Column: 1989 Taxi-Cab Driver in Boston

by Haley Gardner

The year was 1989 and Michael John Gardner had a girlfriend, an apartment and a night job as a bouncer/waiter/bartender and needed additional income during the day to pay the bills. He was crossing a street and was almost runover by a passing cab which had an advertisement for … driving a cab. He applied for the position.

His interview was held at the “barn” where all the cabs started and ended their shifts.

“If you had a driver’s license and were not intoxicated at the time of the interview you started right away.”

At the time training for this position was nonexistent.

His first day he said, “I had no idea of where to go or even how to work the CB microphone. I drove around and waited for people to flag me down for a ride. At the same time you had to listen to the CB radio for your cab number. Never any names. The dispatcher
would call out numbers and give addresses and once in awhile ask everyone if anyone was in a certain vicinity. For the first week I never heard my number called and made very little money.”

There was definitely a pecking order according to Michael, the longer you have been employed at the cab company the better cab you were assigned. He leaned that if you got in early you have a better chance of getting the better of the bad choices to drive.

“When you returned you always told the ‘mechanic’ what was wrong with the cab. You always had something. Depending on the severity of the problem the car either went back out right away or went back out almost right away.”

After the first week on the job he realized how to make money driving a cab. The trick was to bribe the dispatcher. The way the system was supposed to work was that there was a rotation. People would call the cab company and the dispatcher would cycle through the available cabs in order, giving everyone a fair and equal opportunity to get business. “Fair and Equal” only applied to those who cheated the system.

“I learned to give my bribe every day before my shift started. Immediately my number was called on the radio and just like that I was making money.” Michael said.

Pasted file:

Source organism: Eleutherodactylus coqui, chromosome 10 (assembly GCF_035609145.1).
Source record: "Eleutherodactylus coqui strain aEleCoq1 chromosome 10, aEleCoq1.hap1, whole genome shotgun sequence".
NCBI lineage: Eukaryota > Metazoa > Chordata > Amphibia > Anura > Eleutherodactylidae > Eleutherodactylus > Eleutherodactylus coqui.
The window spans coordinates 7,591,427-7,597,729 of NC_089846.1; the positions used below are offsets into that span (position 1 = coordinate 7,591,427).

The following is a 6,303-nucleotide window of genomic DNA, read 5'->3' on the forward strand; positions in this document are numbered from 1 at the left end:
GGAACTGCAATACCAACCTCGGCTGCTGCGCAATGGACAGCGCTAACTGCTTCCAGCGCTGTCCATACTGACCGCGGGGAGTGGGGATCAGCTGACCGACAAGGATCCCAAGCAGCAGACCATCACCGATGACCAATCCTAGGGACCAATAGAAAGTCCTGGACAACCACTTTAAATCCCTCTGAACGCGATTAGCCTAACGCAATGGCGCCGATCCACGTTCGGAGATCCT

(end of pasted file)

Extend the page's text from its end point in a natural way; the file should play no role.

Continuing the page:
When driving a cab it was more important to know where not to drive than where to drive.

” One area that I avoided was what was called in the 1980’s (and before but now does not exist) the ‘Combat Zone.’ If you Google it the description is: The Combat Zone was the name given in the 1960s to the adult entertainment district in downtown Boston, Massachusetts. Centered on Washington Street between Boylston Street and Kneeland Street, the area was once the site of many strip clubs, peep shows, X-rated movie theaters, and adult bookstores.”

Michael realized that potential revenue did not equal the level of risk of driving to or from this area.

“However one evening this man got into the cab and then asked me to take him to the combat zone. I said “not for me … not going that way – you are going to have to find another ride.” The guy begged. Said that nobody else would take him. He promised a huge tip for the effort. When we arrived I got two tips.

First – follow your instincts and don’t go where you don’t belong. Second – a total tip of one dollar. That’s right – just one. ”

Driving a cab in Boston was an experience he was glad that he had. He became more aware of the environment, the landscape and the different people of the city. It was a view of society that not many people got to experience.

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